Va. to loosen COVID restrictions April 1
Entertainment venues will be allowed 30% capacity, Northam announces
Gov. Ralph Northam announced Tuesday he is “slowly and safely” lifting some COVID-19 restrictions statewide beginning April 1, including raising limits of gatherings to 30% capacity at entertainment venues.
In most cases, outdoor gatherings will be limited to 100 people and indoor gatherings at 50 people, the governor said. Wedding venues, which have been under heavy restriction for months, will be allowed to have events following these limits. Large entertainment venues, such as The Diamond baseball stadium in Virginia, can have more attendance, he added, as long as they don’t exceed 30% of the venue capacity, and masks and physical distancing are enforced.
Last week, Northam released preliminary guidance for K-12 schools, colleges and universities to safely hold in-person graduation ceremonies and other commencement events this spring. Outdoor graduation events will be capped at 5,000 people or 30% of the venue capacity, whichever is less, and indoor events have a limit of 500 people or 30% of capacity.
“These are measured changes,” Northam said, noting that masking and physical distancing measures remain in place. Responding to a question, he said that he has not yet lifted restrictions on indoor businesses like bars because “this is where the virus tends to be spread. As soon as we can open or lift measures safely and responsibly, we will.”
The governor’s office sent further details regarding the changes going into effect April 1:
- Social gatherings increase from a limit of 25 people outdoors and 10 people indoors currently to 50 people indoors and 100 people in outdoor settings after April 1.
- Entertainment venues, including amusement parks, continue to operate at 30% capacity. Outdoor venues will have no specific cap on the number of attendees other than observing the 30% capacity limit. Indoor venues can have a maximum of 500 people, an increase from the current 250 cap.
- Recreational sporting events will allow 100 spectators per field or 30% capacity in indoor settings, and 500 people per field or 30% capacity for outdoor events.
However, members of Virginia’s wedding industry are still concerned about their financial health. The owner of Belle Garden Estates, a Franklin County wedding venue, filed a lawsuit against Northam earlier in the month seeking an injunction against restrictions affecting gatherings at wedding sites.
Attorney Tim Anderson, who filed the suit on behalf of the plaintiff, said in a statement Tuesday that Northam’s expansion of attendance to 100 people “does not change the posture of the lawsuit. … Wedding venues are being treated differently [than] other outdoor venues. This is discriminatory. Why can a wedding venue not operate with up to 30% capacity?”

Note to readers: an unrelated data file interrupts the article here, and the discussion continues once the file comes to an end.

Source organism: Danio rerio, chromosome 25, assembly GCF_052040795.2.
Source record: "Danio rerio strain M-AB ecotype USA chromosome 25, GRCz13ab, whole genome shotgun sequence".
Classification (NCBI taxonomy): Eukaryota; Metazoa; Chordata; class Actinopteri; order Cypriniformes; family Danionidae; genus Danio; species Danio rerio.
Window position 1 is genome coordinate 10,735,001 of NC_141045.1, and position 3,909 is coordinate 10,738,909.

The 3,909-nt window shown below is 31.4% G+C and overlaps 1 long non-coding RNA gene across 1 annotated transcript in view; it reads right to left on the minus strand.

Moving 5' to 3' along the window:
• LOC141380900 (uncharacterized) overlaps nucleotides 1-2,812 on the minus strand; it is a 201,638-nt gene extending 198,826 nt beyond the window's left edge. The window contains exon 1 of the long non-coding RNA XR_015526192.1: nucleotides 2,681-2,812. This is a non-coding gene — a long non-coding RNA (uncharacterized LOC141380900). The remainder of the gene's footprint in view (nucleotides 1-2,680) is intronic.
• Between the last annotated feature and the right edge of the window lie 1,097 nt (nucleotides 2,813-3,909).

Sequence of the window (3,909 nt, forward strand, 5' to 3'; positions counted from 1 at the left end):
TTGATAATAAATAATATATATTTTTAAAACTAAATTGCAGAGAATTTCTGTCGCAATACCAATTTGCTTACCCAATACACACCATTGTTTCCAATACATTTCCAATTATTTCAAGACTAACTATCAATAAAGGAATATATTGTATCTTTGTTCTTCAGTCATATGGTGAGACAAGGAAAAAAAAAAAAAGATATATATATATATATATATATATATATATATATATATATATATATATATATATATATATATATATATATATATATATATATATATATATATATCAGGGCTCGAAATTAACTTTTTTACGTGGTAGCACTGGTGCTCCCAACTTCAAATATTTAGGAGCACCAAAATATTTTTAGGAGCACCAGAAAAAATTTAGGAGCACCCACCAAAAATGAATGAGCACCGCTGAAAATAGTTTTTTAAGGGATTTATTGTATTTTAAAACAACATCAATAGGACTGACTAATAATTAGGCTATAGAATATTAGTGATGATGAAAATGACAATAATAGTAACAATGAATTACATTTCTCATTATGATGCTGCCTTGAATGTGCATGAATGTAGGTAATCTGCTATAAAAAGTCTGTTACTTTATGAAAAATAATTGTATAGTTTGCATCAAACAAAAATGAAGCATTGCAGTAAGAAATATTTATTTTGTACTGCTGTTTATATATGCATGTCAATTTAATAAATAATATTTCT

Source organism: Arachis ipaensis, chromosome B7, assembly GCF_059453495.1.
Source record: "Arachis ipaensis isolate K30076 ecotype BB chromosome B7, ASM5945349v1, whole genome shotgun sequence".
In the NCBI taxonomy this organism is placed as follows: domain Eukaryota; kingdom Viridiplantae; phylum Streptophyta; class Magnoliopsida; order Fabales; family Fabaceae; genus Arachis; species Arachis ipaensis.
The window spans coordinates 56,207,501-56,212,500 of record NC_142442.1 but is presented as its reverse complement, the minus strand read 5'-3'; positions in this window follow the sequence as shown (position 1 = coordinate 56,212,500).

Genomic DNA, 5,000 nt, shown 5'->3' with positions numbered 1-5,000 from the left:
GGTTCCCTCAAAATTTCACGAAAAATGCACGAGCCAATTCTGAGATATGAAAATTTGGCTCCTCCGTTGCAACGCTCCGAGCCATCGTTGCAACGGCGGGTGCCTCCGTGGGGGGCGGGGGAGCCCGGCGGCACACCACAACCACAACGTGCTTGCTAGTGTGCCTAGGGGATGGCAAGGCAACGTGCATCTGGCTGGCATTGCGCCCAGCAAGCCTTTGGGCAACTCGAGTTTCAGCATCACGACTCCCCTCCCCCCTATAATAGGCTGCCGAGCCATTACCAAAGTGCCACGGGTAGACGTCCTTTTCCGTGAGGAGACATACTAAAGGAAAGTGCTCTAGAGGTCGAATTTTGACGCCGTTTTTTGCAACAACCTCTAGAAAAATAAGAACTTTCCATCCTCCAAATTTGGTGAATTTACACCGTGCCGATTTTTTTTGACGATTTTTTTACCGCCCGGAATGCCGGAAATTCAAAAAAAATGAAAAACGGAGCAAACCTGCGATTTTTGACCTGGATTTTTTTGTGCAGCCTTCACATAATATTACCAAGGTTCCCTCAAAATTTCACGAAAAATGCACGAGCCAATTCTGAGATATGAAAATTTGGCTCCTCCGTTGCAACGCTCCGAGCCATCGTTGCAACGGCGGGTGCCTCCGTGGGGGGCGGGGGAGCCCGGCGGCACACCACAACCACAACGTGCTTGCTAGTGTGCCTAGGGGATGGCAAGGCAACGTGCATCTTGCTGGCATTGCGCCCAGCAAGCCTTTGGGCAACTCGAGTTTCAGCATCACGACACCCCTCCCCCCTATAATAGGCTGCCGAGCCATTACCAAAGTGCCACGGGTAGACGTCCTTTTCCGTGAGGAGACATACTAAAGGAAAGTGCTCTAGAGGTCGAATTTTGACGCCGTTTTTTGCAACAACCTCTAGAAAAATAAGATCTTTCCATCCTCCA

Northam, who has said that weddings are riskier than other kinds of gatherings, with family members and friends hugging and dancing, said Tuesday he will revisit lifting other restrictions on a monthly basis, as long as cases, hospitalizations and deaths continue to decline. He re-emphasized that outdoor wedding venues will continue to be limited to 100 attendees for the time being.
The governor added that he met earlier in the day with other U.S. governors and Dr. Anthony Fauci, the nation’s top infectious diseases expert, to discuss reopening plans and vaccination rollout. “This isn’t about throwing a switch or opening up the floodgates,” Northam said, characterizing Fauci’s advice.
In vaccination news, Northam said that the state will receive about 48,000 more doses of the single-dose Johnson & Johnson vaccine beginning next week, about five times the amount received in the past week.
As of Tuesday, 24.5% of the state’s population has received at least one COVID-19 vaccine dose, and 13.4% are fully vaccinated. Several regions of the state have started vaccinating people in group 1c and the number of new cases and deaths have decreased in recent weeks. The current seven-day positivity rate is 5.6%, according to the Virginia Department of Health’s COVID dashboard. In January, the rate was at 17%, Northam noted Tuesday.
The governor said Virginia is on target to meet President Joe Biden’s May 1 deadline for all U.S. adults to have access to COVID vaccines.